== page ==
Whether you live in a listed property or a new apartment – condensation can be really frustrating. The effects can start small but if it’s not dealt with quickly, condensation can develop into more serious and damaging problems that can affect the structure of your home and become hazardous to your health.

In this guide we’re going to reveal the causes of condensation, how to prevent it, and what to do to keep mould and damp at bay.

What is condensation?

Condensation occurs when warm air collides with cold surfaces, or when there’s too much humidity in your home. This is common in winter when your central heating system comes on in the cooler hours of the mornings and evenings.

In addition to central heating, everyday activities like cooking, showering, and drying clothes can release warm moisture into the air inside your home. When this moisture-packed warm air comes into contact with a chilly surface, it cools down quickly and releases the water, which turns into liquid droplets on the cold surface.

While condensation is rarely a problem in the summer, the amount of water in the air (otherwise known as the humidity) inside our homes is higher during the colder months. This is because we tend to have the heating turned up high and the windows closed. That’s why condensation is a bigger problem during this season, as it’s no longer confined to the bathroom. When the outside temperature drops, water can start to appear inside your home, especially on windows and walls.

While a bit of water might sound harmless enough, if condensation isn’t dealt with immediately, it can go on to encourage black mould to start growing on your walls, ceilings, and around your windows. Not only is this stuff unattractive, having a lot of it in your home can lead to certain unpleasant health issues including sinus problems, skin rashes, and even bronchitis.

If you’ve got a condensation issue you might see black mould appearing around windows, in the corner of a room, on the walls and ceilings, behind furniture and sometimes inside cupboards too.

How to manage condensation

The first step is to control the amount of condensation in your home. Use a classic window cleaner’s tool, the squeegee, to clean water droplets from windows, mirrors, and glass shower dividers whenever it starts to build up. When you’re done, use a soft towel to clean up any condensation you find on walls and other surfaces.

Once your home is nice and dry, it’s time to start looking into ways to prevent your condensation problem recurring:

  1. You could start by buying a dehumidifier to reduce the amount of humidity in your home. These work by pulling air through a fan and removing the vast majority of the moisture, helping to keep your surfaces dry. Invest in two or three, and place them in rooms where you’ve noticed the most condensation: these will most likely be your kitchen and bathroom. You could also move one into your bedroom on cold nights, as the heat from your breath can condense on the windows and walls.
  2. You can also start to tackle the problem without spending a penny. When cooking, avoid excess steam being released into the air by keeping lids on your saucepans and making good use of your extractor fan. If you don’t have an extractor fan or it’s not the most effective, try to keep a window open when cooking, using the tumble dryer, or taking a shower. Whenever you use the kitchen or bathroom, it’s important to keep the door closed. Although it might seem counterintuitive for ventilation, keeping the door closed is better for your home as it stops the humid air from travelling to other rooms.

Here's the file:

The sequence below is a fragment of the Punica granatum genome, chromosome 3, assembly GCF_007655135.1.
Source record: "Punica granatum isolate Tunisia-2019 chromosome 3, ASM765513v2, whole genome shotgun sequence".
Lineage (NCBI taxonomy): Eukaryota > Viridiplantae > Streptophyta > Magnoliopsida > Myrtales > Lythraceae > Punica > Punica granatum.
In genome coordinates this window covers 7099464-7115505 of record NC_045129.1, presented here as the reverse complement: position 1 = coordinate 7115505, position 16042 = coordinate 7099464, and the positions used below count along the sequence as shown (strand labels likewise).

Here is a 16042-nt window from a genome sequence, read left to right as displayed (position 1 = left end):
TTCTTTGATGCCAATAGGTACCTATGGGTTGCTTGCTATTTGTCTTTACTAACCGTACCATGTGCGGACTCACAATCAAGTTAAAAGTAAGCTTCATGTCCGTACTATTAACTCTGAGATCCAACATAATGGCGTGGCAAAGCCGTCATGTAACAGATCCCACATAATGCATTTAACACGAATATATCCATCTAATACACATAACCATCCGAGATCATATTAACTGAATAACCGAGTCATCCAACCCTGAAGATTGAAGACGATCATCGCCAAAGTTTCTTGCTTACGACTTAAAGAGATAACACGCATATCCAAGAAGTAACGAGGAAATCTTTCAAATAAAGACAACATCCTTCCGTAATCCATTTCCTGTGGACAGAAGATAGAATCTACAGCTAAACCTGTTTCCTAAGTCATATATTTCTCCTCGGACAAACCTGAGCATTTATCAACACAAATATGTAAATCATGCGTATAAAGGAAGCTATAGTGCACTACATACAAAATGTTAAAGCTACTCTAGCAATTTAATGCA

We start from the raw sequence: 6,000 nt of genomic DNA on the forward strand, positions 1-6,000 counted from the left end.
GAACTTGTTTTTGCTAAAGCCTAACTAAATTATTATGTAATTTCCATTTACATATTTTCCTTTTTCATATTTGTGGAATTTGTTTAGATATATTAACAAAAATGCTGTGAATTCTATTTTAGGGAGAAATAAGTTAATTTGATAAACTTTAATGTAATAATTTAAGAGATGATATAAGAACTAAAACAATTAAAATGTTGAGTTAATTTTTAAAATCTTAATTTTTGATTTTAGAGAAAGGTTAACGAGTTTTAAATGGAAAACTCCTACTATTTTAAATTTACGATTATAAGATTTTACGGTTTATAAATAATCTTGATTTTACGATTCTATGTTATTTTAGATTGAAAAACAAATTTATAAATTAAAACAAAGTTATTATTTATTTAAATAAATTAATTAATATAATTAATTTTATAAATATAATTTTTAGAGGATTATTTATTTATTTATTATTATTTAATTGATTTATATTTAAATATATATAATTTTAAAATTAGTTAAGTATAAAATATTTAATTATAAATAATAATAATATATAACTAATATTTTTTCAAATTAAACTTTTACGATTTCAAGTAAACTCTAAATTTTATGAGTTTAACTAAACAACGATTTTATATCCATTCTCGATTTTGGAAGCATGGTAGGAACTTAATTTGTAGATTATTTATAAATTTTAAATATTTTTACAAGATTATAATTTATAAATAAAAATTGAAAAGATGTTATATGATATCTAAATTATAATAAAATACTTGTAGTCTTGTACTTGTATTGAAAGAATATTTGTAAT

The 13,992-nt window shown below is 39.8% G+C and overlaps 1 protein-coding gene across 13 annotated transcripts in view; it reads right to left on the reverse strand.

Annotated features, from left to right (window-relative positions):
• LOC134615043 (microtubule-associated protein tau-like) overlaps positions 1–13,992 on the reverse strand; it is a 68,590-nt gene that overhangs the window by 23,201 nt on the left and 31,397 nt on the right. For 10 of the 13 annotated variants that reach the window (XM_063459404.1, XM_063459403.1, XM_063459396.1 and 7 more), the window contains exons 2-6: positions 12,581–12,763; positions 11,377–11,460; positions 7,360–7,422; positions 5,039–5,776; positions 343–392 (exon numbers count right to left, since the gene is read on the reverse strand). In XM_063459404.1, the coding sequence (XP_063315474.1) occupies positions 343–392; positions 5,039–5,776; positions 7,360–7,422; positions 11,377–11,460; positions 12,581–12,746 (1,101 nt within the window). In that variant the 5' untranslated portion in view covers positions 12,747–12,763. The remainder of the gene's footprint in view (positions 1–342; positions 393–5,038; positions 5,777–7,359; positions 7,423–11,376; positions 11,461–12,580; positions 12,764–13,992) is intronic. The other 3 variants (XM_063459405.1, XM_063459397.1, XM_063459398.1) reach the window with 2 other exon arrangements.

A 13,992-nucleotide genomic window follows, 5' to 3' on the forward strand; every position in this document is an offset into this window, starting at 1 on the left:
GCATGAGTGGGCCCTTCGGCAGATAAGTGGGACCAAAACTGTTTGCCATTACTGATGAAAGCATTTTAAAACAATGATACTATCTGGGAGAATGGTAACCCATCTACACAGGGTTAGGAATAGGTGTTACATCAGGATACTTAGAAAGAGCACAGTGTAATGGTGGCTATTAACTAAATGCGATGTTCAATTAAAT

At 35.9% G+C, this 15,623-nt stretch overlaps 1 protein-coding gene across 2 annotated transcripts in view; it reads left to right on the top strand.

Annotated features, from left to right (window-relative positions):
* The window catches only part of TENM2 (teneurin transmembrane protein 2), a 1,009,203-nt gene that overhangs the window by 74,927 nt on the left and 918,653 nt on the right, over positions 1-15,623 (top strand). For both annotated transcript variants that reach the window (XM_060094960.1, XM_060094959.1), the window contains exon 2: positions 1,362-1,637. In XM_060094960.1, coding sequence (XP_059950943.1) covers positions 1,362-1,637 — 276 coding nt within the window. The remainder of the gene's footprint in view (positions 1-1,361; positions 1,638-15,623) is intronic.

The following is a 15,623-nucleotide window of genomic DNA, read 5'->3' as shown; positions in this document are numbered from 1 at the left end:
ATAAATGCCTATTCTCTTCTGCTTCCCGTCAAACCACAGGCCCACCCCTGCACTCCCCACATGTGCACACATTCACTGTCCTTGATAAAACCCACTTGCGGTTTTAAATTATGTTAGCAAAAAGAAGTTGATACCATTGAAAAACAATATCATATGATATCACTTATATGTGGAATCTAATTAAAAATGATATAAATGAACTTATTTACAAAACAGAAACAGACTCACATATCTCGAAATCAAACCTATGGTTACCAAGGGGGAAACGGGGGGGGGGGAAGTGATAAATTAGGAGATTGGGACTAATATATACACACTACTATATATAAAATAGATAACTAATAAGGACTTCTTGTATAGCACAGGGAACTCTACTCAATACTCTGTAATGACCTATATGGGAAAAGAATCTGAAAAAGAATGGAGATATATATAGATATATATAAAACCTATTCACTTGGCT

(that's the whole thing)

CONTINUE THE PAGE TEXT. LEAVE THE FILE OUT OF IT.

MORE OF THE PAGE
3. It’s also a good idea to try and avoid condensation from forming on cold surfaces in the first place by making sure your home is heated evenly. Keep the thermostat at the same temperature in every room, and if there’s a room in your home that you don’t use often, keep the door closed. You should also try to open the windows in that room for a couple of hours each day to try to prevent condensation and dampness from forming.
  4. If condensation is a problem in your bedroom then try to move your furniture away from the walls a little to allow airflow and where possible reduce any clutter.

Long-term solutions for condensation

Unlike most other home maladies, preventing condensation is much easier than attempting to cure it. The only real way to avoid condensation in the long-term is to invest wisely in both ventilation and insulation.

Ventilation is key to keeping condensation at bay. It’s impractical to keep your windows open throughout the winter, so it’s worth having extractor fans installed in your bathroom and kitchen if you don’t have them already. Consider installing a smaller fan on an external wall and run this while doing the washing up or boiling the kettle. The extractor fan in the bathroom should be running whenever you have a bath, shower, or shave. If the room is still steamy when you’ve finished, leave the extractor running for a while and keep the door shut.

Who is responsible for damp, mould, and condensation in leasehold flats?

Taking care of issues like penetrating damp or water leaks from outside is usually the job of your freeholder or management company, but to be sure you should always check your lease.

Condensation is usually the leaseholder’s responsibility to solve because it’s most commonly caused by the way we live inside our property.

It’s important to identify condensation quickly and address the issue promptly before it gets worse.